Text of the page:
71. Living with the Dead – Kelley Armstrong
You know, I’m not sure that Hope and Karl can really carry a story. Hope’s a demon who has a hard time controlling her massive powers and Karl is a werewolf slash jewel thief (sometimes) that loves that demon. Karl didn’t really pop out much to me in the other werewolf stories, so his whole near-redemption situation wasn’t all that intriguing. I think maybe Armstrong knows that not all the characters really deserve their own book length work, but still wanted to use these two, and so she stuck them in with some other narrators in Living with the Dead. The result is a bit of a mess. The plot’s fine, a little involved considering that this is book nine in the Otherworld series and the reader is only familiar with a couple of the characters already – and vaguely familiar at that. Robyn, Hope’s friend that doesn’t know she’s a demon, who also has a dead husband who was – surprise! – a necromancer, starts finding lots of dead people around her. And not in a Sixth Sense way, in a “you must be the killer, you’re around” way. Oh, those supernatural crimes inspire the best police work. Well, this one kind of does once Robyn’s dead husband starts helping Finn, another new narrator.
Sometimes you read books in a series to have read the whole series…and if Armstrong’s writing wasn’t so easy to glide through, I might’ve skipped this one.
Ozma looks for a story with more dynamic narrators on the other side of the couch. The cooler werewolves are not back there, little Oz, I’m sorry.
5. The Zombie Whisperer – Jesse Petersen
Sarah and Dave return to Seattle to conclude the Living with the Dead series. I really enjoyed this entire series. It means a lot to me to see other writers working with horror tropes allowed some damn humor. I see no reason to try to survive in the zombie apocalypse if I’m just supposed to talk about surviving all the time. Recently, I did admit at a Torchy’s Tacos that I do not want to live if the zombie apocalypse were to happen. I think my massive problems with allergies are enough reason to just wait to be eaten. I don’t want to be around when the air conditioning stops working or when everyone who was enjoying some nice Torchy’s Tacos suddenly starts eating each other instead. Not for me. Sarah and Dave survived, they kept their marriage together, they can make survival tacos out of canned black beans and re-populate the world in my imaginary memory if they must. They’ve certainly taken up the torch of sarcasm in the post-apocalypse and for that I salute their story and heartily give up the idea of having my own.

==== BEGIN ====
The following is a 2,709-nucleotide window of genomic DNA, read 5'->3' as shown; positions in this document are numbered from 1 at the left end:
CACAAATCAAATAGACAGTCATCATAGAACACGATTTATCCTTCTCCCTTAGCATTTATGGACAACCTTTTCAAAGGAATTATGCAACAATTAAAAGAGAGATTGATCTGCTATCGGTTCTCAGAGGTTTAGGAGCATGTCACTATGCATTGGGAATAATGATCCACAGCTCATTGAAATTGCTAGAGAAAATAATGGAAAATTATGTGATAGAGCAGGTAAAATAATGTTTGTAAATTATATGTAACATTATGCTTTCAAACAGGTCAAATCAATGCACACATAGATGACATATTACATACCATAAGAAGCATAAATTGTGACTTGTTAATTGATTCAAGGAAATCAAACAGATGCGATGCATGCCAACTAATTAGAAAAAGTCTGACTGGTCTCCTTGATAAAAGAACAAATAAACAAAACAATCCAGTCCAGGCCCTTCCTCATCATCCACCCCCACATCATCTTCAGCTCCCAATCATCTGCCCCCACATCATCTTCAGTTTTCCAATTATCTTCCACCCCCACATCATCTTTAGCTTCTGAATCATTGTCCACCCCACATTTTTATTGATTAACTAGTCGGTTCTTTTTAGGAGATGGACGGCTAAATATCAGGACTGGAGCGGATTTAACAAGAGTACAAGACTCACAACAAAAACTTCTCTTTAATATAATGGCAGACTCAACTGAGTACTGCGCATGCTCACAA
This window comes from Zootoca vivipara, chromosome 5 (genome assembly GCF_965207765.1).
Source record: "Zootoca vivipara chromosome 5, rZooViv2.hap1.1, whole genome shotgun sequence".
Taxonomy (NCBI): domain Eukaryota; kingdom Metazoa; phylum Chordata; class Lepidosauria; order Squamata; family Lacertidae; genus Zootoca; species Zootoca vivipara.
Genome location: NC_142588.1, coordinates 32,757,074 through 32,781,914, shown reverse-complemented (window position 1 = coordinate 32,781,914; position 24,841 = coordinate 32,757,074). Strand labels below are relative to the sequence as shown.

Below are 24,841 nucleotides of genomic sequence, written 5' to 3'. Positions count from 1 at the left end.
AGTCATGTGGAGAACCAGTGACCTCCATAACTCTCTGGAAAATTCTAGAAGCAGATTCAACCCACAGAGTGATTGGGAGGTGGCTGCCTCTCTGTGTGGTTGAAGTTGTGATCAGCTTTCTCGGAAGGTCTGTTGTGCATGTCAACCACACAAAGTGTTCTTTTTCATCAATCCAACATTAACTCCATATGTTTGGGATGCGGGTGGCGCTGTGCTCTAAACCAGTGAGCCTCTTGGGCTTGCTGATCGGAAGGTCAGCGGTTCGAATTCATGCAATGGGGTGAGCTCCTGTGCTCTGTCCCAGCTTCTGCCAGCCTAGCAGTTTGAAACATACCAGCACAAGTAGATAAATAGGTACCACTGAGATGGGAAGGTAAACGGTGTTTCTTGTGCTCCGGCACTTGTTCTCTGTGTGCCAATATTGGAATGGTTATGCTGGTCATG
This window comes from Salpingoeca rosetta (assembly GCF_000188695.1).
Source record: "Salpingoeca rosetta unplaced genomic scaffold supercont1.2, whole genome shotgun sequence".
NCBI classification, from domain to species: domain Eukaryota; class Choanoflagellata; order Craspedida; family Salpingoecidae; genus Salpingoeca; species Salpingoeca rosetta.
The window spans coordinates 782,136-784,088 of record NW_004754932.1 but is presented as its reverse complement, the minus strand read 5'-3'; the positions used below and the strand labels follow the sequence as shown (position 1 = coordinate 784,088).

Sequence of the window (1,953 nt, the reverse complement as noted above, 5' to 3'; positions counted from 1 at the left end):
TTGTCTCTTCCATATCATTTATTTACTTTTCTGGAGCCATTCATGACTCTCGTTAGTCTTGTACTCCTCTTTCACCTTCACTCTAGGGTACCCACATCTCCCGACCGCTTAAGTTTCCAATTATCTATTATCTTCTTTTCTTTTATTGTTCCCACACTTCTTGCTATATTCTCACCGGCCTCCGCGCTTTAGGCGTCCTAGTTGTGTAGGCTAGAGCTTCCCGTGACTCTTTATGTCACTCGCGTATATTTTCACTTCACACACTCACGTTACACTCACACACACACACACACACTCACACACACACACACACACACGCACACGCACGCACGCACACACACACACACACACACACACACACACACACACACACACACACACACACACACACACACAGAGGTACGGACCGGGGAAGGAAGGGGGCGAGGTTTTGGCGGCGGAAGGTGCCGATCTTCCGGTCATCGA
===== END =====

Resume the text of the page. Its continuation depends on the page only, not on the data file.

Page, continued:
Anyway, as a whole, I’m keen on this series as I said. On its own, The Zombie Whisperer is a bit weak for reasons that seem unfortunate. There’s just a smidge too much crammed into a small amount of space with some scenes that seem like they’re the correct length and others that felt rushed and although it makes sense, the couple-based complications of the last one are a little too on the nose for me. I definitely know that when ending a series things get complicated and I’m glad the action returned to Seattle, a nice full circle works in its favor. There is a bit of a scattered feeling to it for me, and I’m not sure that’s not influenced by the reading it as an ebook in Courier type… I have to say I’m also disappointed in the publishers for not giving the series a proper end in print. Tangential short stories only in eformat? Fine. But the end of a print series should be in print with the same cover style, out of respect for the series and its author if nothing else.
Twiglet knows how important it is to end a series right. It is just as important as knowing how to pose on top of a pumpkin, a skill Twiglet mastered in mere minutes.
18. Eat. Slay. Love. – Jesse Petersen
Sarah and David finally reach the Midwest! And there’s a wall. I was reading Jesse Petersen’s blog and there was mention of another Sarah and David book…eventually… I find that both maddening and something to look forward to. Not unlike the somewhat mystifying possible future of Ugly Americans, a show I enjoy with zombies and my favorite character, Doug the Koala-man aka Cesar the Murder Bear. At least I know there will very likely be another Living with the Dead book. I don’t know what will happen to Doug. I just don’t know.
Anyhow, this series showed me where the witty people of the post-apocalypse ended up, it has enough pop culture references to keep a reader like me happy, snappy dialogue, and enough gory action to work within the zombie canon. Sarah and David moved beyond whinging about the loss of humanity and stockpiling canned goods long ago, which for me is really the direction the zombie canon needed to go. It was just so refreshing to read a few zombie books without a grocery store confrontation or some arbitrary rape or the serious seriousness of Serious Falls. Thank you, Jesse Petersen, now please write at least one more with Sarah and David. They’re more fun to follow through the zombie apocalypse than most characters and that means a lot to those of us who have senses of humor and love plagues.
Murderface and Pickles did not come up against the Midwest Wall. They came up against a much greater obstacle: the edge of the bed.
Filed under Books, Review